After Chris Stoltzfus started PA Auction Center in 2008, it took real effort to find things to sell in his apartment building next to White Oak Campground outside Quarryville.
But the hard work soon paid off, and the 15,000-square-foot auction house was quick to contain sales of homewares, antiques, furniture and jewelry, which poured into the land of the building.
“The shipments just show up,” said Leon Stoltzfus, Chris’s son who joined the business in 2012 and described his father’s early efforts to get it started.
As auction activity continued to grow, PA Auction House swung into the market for a new property, eventually finding something in Blue Ball with nearly 10 times the space.
“To me, it’s just perfect for us,” Stoltzfus said of the 140,000-square-foot former sewing factory-turned-crafts warehouse that has housed the auction house since fall 2020. PA Auction Center bought the property in June 2020 for $2.15 million. .
In the new building at 1141 Wea Wit Drive, the PA Auction Center has been able to expand comfortably, establishing a regular auction schedule that includes sales of restaurant equipment, coins and jewelry, and construction equipment. There is also a monthly gun auction which typically sells 400 guns.
Live auctions, which can attract up to 1,000 people, were held alongside online auctions, which broadened the pool of buyers for the auction house’s ever-growing variety of wares.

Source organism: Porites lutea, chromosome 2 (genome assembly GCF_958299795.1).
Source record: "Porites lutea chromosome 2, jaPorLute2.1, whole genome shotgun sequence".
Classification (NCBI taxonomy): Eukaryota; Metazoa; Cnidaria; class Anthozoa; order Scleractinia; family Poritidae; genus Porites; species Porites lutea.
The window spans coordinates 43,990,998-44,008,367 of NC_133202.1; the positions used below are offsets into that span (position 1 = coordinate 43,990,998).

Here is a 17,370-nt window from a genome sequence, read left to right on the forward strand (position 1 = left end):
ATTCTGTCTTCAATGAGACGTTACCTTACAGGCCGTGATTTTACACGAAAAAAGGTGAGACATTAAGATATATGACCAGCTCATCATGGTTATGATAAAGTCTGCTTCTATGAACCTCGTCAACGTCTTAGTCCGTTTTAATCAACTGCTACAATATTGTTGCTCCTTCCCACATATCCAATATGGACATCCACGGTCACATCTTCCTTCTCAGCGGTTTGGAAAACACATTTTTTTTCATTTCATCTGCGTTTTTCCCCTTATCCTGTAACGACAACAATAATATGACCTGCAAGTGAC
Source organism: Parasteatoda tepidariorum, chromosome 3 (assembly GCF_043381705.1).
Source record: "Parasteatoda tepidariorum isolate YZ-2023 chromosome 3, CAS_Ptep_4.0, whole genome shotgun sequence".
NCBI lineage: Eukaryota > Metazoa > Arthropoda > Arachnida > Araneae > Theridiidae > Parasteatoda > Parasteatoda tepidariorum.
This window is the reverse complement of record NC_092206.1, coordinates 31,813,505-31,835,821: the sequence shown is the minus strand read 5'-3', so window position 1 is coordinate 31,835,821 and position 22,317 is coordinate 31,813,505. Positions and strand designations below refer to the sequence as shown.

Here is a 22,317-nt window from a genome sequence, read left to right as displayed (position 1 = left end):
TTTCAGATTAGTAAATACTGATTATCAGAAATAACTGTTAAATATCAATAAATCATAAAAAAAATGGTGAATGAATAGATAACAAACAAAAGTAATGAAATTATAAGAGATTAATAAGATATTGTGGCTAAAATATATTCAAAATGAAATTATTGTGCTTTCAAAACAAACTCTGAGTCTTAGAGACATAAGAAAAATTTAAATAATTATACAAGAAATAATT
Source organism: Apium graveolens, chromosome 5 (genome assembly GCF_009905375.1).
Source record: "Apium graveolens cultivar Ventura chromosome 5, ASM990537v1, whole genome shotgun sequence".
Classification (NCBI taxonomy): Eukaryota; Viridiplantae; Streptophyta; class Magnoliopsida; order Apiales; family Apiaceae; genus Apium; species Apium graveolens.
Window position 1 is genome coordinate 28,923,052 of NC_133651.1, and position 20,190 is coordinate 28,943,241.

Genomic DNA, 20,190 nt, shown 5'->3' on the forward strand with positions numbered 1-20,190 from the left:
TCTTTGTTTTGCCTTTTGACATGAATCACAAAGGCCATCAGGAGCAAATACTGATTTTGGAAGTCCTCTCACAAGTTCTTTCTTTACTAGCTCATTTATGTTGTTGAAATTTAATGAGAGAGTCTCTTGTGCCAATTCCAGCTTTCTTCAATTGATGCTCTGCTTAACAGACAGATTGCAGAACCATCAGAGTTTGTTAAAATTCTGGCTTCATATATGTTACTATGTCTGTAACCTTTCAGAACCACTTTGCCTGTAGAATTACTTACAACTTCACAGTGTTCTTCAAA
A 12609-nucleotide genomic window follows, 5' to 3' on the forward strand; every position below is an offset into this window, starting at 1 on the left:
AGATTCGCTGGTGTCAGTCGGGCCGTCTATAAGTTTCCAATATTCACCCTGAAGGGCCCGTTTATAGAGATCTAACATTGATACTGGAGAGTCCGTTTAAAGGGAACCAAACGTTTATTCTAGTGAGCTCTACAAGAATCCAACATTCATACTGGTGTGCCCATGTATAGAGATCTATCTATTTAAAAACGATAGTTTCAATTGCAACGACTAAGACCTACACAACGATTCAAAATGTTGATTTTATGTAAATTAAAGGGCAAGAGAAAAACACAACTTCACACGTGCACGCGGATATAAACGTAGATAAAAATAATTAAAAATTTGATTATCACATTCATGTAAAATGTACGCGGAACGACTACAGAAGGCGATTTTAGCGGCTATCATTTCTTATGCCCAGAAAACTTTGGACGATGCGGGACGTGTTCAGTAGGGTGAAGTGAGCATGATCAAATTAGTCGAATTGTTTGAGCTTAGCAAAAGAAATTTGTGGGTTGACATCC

“At home, we have construction equipment, firearms, taxidermy: there is not much that we do not sell,” he said. “We’re probably the most diverse auction company out there.”
This diversity will be on full display this weekend with the sale of 18 works by Abner and Aaron Zook, twins who specialize in sculpted and painted scenes of rural life. Zook’s photo auction will cap off a two-day sale that includes a collection of antique gas pumps and vintage gas station signs.
Abner and Aaron Zook were born in Leacock Township in 1921. The Zooks were raised Amish, and although both eventually left the Old Order Church, their work often recreates scenes from their childhoods, including harvesting and barn farms. Aaron Zook died in 2003 and Abner Zook died in 2010.
Most of Zook’s photos sold were previously on display at Good N Plenty, the Smoketown restaurant that closed in December. Four small works by Aaron Zook were added less than a week before the sale. PA Auction Center has already sold several artworks by Zook, including an “Auction Scene” by Abner Zook that sold in February for $30,000.
Leon Stoltzfus, who was born into an Old Order Amish family but never joined the church, says he has witnessed first-hand the renewed interest of art collectors in the artistic representation of Amish Life by Zook.
“More and more people are familiar with (the Zook photos) and want to collect them, adding more buyers to the market – and the prices are going up,” said Stoltzfus, whose parents are members of the Old Order Amish church. .
The sale of Zook’s photos will begin at 7 p.m. Saturday at the PA Auction Center, 1141 Wea Wit St., East Earl, behind the Town Hall Restaurant. The sale of vintage gas pumps and signs will begin at noon Friday and resume at 9 a.m. Saturday. Both sales will include live and online auctions. Auction catalogs and additional auction information are available online at paauctioncenter.com.